This is the last episode in the shaker coffee table build and it is a big one. In this episode I finish up the top, chop the mortises, cut the tenons, and put the finish on the table.
I will be making one more video to go along with this series that will deal with the end table companion. The end table will have a drawer and the future episode will deal mainly with that.
I hope you like the last episode. It is a little long and could of been two episodes, but with the footage all shot, I really just wanted to get it out.
Like always, thanks for watching and if you have any questions please don't hesitate to ask.
These are the hammers and mallets I use on a regular basis in my shop.
Though the hammer has basically evolved from a rock to a rock on a stick, it would almost make sense to only have one or two hammers. But, I own lots of different hammers. As far as my woodworking goes I use about 10, pictured to the left.
Everything from different dead blow mallets, the basic 16 oz claw hammer, purple heart plane adjustment hammer, and my carpenters mallet, I own and use many different types.
Now , this doesn't include sledgehammers, ball peen hammers, metal working hammers, framing hammers and all the others I own.
So, my question to you is: How many hammers do you use in your woodworking shop?
In this video we are just a few hours into the coffee table build. It is night two, after work, and I am planing the top to final thickness and I cover making tapered legs. Now, I have to admit, that after editing this video I was surprised at its length Not a ton goes on in this video but there are many steps that need to be followed to ensure a well made table. Specially time in planing the top flat and square.
One thing that I will cover later is the actual final height of the apron for this table. The reason this is important is that it changes the taper on the legs dramatically. I eventually change to a 3" apron, which moves the start of the taper further up the leg, so it starts right where the apron stops. I also decrease the size of the leg from 1 1/4" at the bottom to 1 1/8". May not seem like much, but it makes a dramatic difference in the legs. Though, all of this adjusting and decision making happens in the next video. I think it is still useful to watch the entire process. This is how someone works by hand and by eye during a project, or at least the way I do.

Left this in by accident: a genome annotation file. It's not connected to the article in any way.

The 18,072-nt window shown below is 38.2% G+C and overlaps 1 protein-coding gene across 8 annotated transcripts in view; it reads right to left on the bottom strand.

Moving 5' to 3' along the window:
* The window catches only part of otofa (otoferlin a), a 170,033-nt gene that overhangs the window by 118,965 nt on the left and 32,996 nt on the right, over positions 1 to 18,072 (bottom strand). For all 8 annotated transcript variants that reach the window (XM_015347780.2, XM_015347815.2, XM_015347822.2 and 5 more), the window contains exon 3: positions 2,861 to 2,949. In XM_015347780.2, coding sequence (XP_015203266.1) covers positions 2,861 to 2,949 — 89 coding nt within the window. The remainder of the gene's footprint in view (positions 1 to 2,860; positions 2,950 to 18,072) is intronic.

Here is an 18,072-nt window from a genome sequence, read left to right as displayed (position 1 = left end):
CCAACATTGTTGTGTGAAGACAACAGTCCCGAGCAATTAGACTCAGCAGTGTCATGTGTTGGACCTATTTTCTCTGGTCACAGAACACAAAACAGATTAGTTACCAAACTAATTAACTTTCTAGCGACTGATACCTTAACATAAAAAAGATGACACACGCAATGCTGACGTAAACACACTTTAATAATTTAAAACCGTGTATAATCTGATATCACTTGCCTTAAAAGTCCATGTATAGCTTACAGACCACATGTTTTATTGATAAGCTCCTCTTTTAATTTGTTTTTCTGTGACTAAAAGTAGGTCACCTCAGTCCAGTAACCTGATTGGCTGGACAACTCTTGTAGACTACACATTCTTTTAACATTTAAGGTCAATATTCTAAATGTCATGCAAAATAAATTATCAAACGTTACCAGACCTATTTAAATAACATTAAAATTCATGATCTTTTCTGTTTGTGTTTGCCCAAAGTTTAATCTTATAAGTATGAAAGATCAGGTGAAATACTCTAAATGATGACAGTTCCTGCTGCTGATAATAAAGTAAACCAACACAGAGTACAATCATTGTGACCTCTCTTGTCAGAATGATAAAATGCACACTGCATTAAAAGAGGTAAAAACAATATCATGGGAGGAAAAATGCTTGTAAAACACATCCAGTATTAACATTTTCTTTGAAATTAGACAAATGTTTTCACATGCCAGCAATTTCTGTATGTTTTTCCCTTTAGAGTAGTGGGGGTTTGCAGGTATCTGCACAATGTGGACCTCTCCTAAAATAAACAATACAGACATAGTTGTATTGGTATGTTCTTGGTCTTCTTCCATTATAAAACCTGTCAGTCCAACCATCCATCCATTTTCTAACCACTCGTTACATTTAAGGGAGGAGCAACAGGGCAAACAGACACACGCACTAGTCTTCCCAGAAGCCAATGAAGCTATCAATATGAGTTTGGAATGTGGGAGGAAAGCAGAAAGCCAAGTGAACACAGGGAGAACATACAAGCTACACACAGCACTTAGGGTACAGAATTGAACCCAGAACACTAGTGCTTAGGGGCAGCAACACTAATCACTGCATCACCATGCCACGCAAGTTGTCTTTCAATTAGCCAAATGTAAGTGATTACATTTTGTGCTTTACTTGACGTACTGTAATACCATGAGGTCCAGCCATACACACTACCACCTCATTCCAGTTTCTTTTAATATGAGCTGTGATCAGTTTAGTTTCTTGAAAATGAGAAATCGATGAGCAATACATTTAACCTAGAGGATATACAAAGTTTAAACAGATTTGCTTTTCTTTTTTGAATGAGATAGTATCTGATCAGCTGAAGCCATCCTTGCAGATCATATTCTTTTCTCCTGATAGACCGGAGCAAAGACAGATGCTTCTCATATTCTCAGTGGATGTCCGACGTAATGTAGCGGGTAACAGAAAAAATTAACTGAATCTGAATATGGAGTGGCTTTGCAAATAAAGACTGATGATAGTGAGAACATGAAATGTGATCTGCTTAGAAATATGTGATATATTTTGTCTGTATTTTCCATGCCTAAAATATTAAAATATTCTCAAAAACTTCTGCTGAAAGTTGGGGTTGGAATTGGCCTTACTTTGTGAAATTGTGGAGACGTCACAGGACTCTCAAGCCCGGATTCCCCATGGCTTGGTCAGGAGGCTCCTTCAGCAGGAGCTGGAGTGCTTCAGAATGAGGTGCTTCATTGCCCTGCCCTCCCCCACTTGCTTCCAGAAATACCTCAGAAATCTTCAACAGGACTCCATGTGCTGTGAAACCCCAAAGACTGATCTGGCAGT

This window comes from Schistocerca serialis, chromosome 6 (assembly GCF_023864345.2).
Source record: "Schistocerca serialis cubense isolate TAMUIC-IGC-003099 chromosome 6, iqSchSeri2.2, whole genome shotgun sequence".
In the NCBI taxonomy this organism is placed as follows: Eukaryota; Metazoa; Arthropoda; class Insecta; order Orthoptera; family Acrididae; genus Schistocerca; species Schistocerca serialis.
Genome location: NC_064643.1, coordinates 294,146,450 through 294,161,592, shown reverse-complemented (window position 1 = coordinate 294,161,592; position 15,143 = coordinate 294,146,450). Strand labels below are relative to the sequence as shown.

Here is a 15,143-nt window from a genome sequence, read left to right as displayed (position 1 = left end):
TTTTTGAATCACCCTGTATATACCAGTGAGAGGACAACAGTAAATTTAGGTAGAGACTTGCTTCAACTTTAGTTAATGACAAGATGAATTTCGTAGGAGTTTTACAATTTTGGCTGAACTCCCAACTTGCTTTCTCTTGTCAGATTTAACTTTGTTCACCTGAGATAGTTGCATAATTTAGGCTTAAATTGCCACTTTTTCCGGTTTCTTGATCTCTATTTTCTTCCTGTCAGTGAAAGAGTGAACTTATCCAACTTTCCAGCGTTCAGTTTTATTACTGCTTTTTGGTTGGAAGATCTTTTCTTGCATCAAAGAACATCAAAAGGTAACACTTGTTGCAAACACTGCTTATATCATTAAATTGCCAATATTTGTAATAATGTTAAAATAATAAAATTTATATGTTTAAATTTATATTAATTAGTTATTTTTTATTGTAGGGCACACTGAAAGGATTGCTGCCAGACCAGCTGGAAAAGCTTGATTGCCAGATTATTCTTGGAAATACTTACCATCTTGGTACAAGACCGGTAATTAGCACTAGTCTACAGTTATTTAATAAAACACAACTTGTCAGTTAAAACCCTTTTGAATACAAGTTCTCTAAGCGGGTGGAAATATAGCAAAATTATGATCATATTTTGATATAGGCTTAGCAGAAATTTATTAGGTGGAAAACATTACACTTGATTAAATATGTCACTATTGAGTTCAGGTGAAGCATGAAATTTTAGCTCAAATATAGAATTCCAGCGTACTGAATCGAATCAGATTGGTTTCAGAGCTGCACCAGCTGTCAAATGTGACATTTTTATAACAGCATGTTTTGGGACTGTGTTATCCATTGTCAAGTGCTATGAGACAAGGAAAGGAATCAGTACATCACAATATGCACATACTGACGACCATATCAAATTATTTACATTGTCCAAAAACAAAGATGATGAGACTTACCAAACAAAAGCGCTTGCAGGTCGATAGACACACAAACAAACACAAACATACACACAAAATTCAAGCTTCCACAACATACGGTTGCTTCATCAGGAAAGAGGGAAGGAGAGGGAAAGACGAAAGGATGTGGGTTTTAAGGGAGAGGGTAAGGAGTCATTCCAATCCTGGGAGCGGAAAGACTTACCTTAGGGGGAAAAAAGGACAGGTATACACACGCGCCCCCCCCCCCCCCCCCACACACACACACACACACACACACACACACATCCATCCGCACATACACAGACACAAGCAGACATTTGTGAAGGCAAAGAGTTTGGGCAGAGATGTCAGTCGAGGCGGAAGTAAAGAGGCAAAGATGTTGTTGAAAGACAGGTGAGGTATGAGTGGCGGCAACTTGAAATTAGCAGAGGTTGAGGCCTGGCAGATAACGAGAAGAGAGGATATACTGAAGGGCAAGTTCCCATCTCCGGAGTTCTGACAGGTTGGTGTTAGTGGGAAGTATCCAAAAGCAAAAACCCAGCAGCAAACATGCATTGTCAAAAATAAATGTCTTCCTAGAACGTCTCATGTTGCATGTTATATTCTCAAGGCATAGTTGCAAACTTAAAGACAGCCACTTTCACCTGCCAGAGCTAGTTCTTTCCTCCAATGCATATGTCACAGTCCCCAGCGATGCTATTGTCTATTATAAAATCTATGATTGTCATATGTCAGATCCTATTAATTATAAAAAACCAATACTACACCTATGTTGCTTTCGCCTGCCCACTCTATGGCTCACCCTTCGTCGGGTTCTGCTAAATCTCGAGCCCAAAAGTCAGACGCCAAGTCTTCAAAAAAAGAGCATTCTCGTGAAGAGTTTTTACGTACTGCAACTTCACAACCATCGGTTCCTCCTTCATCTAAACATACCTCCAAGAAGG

I hope you enjoy the video and like always, if you have any questions, comments, or otherwise, please let me know here on the site. Just comment below the video in the comment section.
Thanks for stopping by.
This is one of my most prized tools. It is a #119 Sandusky Tool Co. plow plane. It has a beach body and was the forth model made by the tool company. Sandusky made 28 different models by 1926, they where usually made of one or two of the following materials: Ivory, Ebony, Beach, Rosewood, or Apple wood.
This model is a no holds bar workhorse. It has been kept well over the past 100 years and has no major flaws. That is why I purchased this plane in the first place. Now I will say it wasn't cheap, but it was less than the new metal body plow planes made today by Veritas (small plow with 5 irons sells for $275) and a lot less than the new wooden planes made today by specialty makers. And after using the Veritas, Stanley, and Record models, I know this plane works better than they do. I believe they work better for several reasons: the body of the plane is larger, it glides well over the wood, the blade is set more firmly in the skate, and it ejects the shavings onto the bench with ease. Plus, it is just as easy to adjust the plane iron, depth adjust and fence, as any of the more modern metal body planes.
Don't let any body trick you into thinking that the old screw style arms are hard to adjust/align either. I can adjust mine very quickly and change the blades out just as fast. Plus, I have more blades for this plane than are available for the smaller metal body planes. And if what I am saying wasn't true you better believe I would sell this plane and buy a new Veritas model in a second, but I believe these old wooden planes are way better. And yes, they are faster than a router or a stacked dado head in a table saw. By the time you set one of those up I would already be over half way through my cut, without noise or dust.
Now, I know most are thinking that I had to spend hours cleaning this plane up to get it to work correctly. Actually, I haven't done anything to the plane, I have only sharpened the irons and put it to work. With that said, I will also tell you that their are tons of these old plows on the market and most of them are garbage. If you want one for yourself I have a few tips.